Posted by: The Stig | 2008-05-26 7:32:20 PM


Unfortunately, Stig, with tobacco now all but illegal, I'm not sure they'll find a receptive (legal) market for such products. And that still leaves the issue of the unaccountability of the chiefs, although properly speaking that's a matter for the First Nations peoples to settle among themselves. They'll get accountability if they fight for it hard enough.

Posted by: Shane Matthews | 2008-05-26 7:39:01 PM


The amount of money given to the natives every year is staggering. Their "government" is nothing other than a dictatorship even though some are benevolent, and we foster this in a democratic country. Every time there is an issue more taxpayer dollars go to Chiefs and councils and into somebody's pocket. Check on the richest bands in the country and note that there is still poverty and substandard housing, for most while some enjoy new housing.

One of the richest bands in Canada is in North Vancouver where housing construction is booming. However, some still live in run down conditions and are on welfare, which of course goes to the "government" to hand out and not to the needy individuals themselves. Where are the multi millions of dollars being spent? they published their annual band income not that long ago and it was astounding. There is no accountability, no business plans, no forecasts, no reviews, no audits, there is just throw more money at them to be quiet.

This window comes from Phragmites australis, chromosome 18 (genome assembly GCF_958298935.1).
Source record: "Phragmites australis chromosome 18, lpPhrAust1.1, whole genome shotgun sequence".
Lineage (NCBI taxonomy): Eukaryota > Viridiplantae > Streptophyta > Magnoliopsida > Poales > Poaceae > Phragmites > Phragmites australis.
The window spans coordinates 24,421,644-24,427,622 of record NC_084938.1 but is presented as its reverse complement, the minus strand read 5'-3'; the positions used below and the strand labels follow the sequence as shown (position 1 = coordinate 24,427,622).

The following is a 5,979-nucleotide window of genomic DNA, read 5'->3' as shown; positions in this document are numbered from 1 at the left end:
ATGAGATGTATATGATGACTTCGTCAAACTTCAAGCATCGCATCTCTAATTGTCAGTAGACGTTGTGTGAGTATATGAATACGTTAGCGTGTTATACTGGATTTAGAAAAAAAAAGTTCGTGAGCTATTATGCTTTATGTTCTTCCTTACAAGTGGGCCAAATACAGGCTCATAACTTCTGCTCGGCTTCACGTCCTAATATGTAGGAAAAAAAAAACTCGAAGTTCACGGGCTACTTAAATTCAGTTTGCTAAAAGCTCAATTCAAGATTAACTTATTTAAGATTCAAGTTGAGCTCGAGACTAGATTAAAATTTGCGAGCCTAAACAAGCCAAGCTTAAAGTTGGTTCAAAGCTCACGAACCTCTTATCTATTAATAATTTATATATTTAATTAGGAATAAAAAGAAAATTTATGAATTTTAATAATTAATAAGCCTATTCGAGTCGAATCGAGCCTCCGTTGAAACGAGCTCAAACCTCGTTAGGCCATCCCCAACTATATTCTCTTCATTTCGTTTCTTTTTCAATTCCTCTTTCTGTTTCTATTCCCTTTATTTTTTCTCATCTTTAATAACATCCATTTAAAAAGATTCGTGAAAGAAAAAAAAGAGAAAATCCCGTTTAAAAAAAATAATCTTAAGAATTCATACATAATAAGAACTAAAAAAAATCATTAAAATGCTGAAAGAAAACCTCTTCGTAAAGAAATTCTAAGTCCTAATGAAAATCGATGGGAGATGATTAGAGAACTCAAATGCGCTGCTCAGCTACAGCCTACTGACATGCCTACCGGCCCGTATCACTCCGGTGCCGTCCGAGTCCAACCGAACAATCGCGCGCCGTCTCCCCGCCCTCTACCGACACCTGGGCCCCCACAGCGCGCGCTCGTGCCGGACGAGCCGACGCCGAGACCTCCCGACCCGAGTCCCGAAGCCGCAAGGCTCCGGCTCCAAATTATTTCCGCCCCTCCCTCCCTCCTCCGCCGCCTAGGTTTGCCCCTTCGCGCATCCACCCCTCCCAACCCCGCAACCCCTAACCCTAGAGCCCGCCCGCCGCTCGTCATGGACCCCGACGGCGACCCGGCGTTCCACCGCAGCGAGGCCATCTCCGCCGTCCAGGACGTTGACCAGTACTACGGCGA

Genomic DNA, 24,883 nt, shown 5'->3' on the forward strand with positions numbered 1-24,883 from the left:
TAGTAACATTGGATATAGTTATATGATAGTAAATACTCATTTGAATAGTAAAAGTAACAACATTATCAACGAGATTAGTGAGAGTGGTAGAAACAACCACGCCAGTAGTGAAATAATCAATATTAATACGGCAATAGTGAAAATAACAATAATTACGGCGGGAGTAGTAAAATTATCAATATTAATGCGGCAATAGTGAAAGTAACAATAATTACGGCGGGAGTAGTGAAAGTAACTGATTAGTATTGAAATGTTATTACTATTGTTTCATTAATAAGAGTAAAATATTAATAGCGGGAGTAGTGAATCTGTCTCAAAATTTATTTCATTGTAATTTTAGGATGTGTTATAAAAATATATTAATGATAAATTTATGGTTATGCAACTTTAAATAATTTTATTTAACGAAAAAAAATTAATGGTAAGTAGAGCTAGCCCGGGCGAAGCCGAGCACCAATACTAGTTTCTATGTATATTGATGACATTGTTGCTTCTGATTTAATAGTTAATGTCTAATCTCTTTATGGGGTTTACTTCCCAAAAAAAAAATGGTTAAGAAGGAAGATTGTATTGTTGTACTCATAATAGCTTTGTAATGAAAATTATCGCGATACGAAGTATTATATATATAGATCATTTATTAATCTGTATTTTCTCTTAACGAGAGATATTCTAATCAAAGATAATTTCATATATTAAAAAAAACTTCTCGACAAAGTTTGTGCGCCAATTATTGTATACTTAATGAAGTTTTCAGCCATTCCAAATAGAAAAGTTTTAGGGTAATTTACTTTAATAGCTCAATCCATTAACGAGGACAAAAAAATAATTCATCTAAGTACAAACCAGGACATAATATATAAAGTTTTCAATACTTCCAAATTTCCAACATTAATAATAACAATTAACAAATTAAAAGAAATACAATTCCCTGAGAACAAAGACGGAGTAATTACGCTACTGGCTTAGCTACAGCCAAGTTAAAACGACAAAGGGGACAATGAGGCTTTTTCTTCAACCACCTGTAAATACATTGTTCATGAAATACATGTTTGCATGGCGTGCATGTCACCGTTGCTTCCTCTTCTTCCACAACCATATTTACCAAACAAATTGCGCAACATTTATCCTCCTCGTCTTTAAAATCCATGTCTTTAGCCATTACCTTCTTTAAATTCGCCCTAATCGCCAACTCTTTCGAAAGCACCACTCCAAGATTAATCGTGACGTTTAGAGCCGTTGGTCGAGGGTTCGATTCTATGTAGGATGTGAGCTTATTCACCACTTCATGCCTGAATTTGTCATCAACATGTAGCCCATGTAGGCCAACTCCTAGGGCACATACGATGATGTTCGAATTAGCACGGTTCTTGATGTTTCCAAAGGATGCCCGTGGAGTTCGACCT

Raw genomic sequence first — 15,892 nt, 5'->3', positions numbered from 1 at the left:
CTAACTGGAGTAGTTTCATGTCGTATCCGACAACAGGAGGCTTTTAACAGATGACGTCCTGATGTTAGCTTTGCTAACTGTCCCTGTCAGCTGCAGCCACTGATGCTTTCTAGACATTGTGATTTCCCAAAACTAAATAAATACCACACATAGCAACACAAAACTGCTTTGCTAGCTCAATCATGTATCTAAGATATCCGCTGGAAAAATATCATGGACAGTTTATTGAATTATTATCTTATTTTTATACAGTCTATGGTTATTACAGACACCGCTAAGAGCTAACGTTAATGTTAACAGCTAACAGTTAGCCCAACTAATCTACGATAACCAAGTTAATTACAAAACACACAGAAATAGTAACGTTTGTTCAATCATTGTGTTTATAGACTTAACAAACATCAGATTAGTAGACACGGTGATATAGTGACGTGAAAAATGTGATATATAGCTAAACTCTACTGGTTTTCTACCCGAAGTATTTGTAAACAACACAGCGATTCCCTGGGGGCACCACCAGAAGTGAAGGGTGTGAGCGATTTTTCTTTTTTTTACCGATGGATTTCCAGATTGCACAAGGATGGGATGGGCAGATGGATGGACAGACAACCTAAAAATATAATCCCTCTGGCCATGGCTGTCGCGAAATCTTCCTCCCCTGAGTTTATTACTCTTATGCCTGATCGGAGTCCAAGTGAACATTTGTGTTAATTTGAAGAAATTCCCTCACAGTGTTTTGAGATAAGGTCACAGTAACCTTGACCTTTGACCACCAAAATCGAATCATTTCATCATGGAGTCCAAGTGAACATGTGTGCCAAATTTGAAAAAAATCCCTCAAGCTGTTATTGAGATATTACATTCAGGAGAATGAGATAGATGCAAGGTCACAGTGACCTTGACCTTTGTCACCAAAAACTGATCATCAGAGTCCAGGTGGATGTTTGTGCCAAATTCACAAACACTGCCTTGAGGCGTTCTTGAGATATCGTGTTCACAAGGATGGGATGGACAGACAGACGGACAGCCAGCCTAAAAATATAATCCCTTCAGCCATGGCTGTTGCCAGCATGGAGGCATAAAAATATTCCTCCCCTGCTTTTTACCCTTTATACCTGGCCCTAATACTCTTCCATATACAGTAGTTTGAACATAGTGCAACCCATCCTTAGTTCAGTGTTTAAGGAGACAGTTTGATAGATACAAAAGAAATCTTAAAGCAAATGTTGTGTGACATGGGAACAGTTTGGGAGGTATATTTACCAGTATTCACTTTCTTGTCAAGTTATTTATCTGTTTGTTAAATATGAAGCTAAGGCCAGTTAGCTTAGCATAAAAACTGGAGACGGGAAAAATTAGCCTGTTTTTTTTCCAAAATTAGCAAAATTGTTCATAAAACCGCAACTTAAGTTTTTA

Posted by: TheCossack | 2008-05-27 12:20:10 AM


TM - nothing at all wrong with your comment, for you may be right and I may be wrong about it.


Posted by: Alain | 2008-05-27 10:53:26 AM


"In the world as it is, Canadian Native resistance helps protect our liberties, for it keeps the state from becoming a total, uncontested authority. It is thanks to the Natives that five or ten per cent of the population can purchase affordable cigarettes and that the smokers of legal cigarettes are not taxed even more. To the extent that they are involved in other peaceful black market activities — drugs for example — the Natives are helping to satisfy other consumer demands.


A few years ago, I would have laughed at this.
Not any longer.
Financed by the pharmaceutical industry for profit, a state sponsored behavioral modification program for smokers evolved into something which should be a major concern for those who value personal liberty.
The cancer of unlimited government power is far more dangerous than tobacco ever was or will be.
Natives did made many friends and profited from this situation.
Kudos to them.

Posted by: flex | 2008-05-30 4:23:24 PM



The comments to this entry are closed.